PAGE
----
Having an infant admitted to the NICU is stressful and traumatic for parents.2 Parents are often overwhelmed, grief stricken, and isolated.2 They perceive the sounds of the NICU as very stressful and may be uncomfortable in the environment due to the noise.3 On the contrary, some parents feel the need to continuously stay at the bedside and protect their infant from the environment.3 Fathers, in particular, may feel a lack of control and those with very low birth-weight infants experience negative impacts on their work, health, and relationships with others.4,5 While fathers may cope with the stressors of their infant's NICU hospitalization by talking with their partners, many report not wanting to increase their partner's stress by discussing their own fears and worries.4 These behaviors may be interpreted by partners as the father appearing emotionally reserved and unsupportive.6


A qualitative study of 29 NICU parents found that participating in the care of their infant was a critical coping strategy, and observing their child's progress eased anxiety.6 Being encouraged by nurses to participate in care can make fathers feel important, relieve worry, and improve self-esteem and coping, where exclusion from care can contribute to distress.7 However, while nursing support may mediate fathers' stress, a Swedish study of child healthcare nurses found that a vast majority of nurses (89%) reported, "it only occasionally or practically never came to their attention that a father was distressed."8(p399) Only 27% of the nurses in this study had attempted to identify fathers in distress. Even more alarming, less than 20% of nurses "had offered supportive counseling to any father during the previous year."8(p399)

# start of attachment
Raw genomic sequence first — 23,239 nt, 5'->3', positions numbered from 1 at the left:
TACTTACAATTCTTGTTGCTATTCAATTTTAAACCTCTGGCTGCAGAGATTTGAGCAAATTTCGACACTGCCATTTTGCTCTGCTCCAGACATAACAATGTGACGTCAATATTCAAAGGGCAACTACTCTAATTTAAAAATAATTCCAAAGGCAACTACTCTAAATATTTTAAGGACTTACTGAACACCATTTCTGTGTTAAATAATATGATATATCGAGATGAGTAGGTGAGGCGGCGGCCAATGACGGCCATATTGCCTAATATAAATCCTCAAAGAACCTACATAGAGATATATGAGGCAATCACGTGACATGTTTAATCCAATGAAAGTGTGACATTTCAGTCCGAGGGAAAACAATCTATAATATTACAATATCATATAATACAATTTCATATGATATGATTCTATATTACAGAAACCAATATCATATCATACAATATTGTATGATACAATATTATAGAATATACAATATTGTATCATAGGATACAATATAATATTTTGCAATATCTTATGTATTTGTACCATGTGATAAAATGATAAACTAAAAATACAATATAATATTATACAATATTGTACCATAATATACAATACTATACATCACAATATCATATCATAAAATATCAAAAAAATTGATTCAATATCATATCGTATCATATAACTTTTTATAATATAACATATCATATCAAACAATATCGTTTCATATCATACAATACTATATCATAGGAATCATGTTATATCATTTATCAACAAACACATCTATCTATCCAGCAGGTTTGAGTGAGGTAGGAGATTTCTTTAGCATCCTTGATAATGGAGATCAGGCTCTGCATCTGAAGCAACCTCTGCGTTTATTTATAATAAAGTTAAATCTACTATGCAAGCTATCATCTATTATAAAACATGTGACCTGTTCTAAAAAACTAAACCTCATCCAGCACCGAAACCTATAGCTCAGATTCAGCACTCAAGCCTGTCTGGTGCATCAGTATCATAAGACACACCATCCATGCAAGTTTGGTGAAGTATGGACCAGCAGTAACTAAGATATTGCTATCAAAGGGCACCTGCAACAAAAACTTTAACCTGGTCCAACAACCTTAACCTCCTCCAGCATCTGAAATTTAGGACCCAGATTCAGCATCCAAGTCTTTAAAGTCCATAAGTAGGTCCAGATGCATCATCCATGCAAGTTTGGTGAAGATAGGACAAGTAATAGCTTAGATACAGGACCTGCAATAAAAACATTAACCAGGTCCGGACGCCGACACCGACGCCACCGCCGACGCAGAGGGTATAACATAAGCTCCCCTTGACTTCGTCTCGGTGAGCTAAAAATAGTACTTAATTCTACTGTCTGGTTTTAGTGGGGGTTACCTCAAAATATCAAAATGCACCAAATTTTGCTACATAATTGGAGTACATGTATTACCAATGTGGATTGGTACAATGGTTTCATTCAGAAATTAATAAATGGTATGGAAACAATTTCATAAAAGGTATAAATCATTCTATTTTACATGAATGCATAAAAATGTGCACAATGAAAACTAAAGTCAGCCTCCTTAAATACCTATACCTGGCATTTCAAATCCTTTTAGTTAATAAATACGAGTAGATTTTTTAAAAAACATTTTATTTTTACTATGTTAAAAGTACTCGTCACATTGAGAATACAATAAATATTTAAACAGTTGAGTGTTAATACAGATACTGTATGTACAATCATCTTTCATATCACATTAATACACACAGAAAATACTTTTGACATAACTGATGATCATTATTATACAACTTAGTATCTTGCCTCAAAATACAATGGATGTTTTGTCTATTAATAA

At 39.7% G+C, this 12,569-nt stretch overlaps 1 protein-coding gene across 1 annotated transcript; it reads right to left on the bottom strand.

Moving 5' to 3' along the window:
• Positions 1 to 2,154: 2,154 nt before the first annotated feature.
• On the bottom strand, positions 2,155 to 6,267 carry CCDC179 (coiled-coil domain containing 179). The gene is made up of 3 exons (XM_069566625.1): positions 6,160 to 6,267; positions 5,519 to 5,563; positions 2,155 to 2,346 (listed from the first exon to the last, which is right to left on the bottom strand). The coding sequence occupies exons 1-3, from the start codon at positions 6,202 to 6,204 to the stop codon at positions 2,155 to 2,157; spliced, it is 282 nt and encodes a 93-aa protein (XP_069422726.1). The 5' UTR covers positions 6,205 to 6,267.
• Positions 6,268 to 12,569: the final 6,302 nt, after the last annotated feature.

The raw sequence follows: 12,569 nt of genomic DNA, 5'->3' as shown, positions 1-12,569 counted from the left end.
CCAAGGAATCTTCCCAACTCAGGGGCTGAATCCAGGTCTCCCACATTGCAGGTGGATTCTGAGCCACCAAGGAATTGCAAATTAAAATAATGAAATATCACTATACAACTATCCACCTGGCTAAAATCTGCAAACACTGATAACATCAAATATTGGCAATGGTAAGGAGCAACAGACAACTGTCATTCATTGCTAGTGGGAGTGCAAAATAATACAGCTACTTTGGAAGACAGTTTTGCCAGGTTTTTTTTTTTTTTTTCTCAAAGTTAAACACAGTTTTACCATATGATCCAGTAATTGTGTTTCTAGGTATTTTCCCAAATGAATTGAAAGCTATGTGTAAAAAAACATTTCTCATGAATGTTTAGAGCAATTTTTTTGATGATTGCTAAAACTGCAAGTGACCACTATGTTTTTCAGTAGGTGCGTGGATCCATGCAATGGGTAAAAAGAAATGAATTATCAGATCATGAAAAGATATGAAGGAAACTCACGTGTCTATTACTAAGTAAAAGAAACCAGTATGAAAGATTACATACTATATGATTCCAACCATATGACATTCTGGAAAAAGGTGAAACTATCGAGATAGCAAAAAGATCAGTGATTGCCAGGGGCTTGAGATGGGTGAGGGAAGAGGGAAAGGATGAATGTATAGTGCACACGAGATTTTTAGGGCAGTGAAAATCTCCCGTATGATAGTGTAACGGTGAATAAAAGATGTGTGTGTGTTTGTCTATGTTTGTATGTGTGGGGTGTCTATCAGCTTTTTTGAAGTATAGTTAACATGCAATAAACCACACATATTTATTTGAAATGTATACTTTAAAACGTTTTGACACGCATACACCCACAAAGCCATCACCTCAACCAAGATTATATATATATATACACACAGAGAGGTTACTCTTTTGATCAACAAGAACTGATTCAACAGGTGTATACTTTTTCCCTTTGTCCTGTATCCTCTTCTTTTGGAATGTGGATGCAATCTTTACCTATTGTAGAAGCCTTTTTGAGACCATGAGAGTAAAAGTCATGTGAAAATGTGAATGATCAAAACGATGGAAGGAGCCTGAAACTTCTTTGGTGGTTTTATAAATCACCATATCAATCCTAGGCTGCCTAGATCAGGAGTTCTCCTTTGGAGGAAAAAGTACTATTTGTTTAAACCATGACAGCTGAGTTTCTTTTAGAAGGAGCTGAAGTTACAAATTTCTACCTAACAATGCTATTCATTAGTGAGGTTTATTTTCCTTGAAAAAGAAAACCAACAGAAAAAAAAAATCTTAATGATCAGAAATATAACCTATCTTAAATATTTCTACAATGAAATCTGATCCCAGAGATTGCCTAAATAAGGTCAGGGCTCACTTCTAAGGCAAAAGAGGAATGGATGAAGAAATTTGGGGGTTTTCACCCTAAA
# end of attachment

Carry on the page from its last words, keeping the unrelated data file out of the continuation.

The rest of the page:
Stress is often understood as a biophysical or psychological response to a stimulus. Psychological stress occurs when an individual cannot adequately cope with situational demands or threats to his or her well-being.9 Lazarus10 expands on this definition, viewing stress, emotion, appraisal, and coping as interdependent. Emotions convey how a person appraises and copes with a stressor and can be both positive and negative.10 Lazarus10 identifies 15 emotions that can be associated with a stressor: anxiety, anger, envy, jealousy, fright, shame, guilt, sadness, happiness, relief, hope, love, pride, gratitude, and compassion. Appraisal is the evaluation of a stressor or event that influences the stress response. Coping is the way in which an individual manages and regulates emotional responses to stressors. Reactions to stress and how individuals appraise and cope with an event are influenced by both environmental and personal variables. Environmental variables include demands, constraints, opportunities, and culture, while personal variables include goals and their hierarchies, resources, and beliefs about self and the world.10